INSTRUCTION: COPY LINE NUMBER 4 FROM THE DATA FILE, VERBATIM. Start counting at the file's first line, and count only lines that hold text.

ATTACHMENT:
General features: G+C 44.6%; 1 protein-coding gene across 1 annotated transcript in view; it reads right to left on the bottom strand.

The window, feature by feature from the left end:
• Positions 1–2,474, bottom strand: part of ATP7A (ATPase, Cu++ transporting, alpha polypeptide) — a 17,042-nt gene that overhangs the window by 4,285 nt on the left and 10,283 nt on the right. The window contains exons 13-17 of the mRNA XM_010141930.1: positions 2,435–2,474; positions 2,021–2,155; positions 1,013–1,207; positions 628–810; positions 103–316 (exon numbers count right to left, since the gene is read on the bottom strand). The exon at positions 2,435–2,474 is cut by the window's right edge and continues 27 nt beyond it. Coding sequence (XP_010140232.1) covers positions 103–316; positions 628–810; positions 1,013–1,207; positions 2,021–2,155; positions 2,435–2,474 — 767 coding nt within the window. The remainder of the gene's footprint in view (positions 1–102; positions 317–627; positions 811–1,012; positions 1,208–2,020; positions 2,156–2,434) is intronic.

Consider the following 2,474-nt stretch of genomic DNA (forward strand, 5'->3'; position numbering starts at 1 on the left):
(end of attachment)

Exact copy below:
Consider the following 2,474-nt stretch of genomic DNA (forward strand, 5'->3'; position numbering starts at 1 on the left):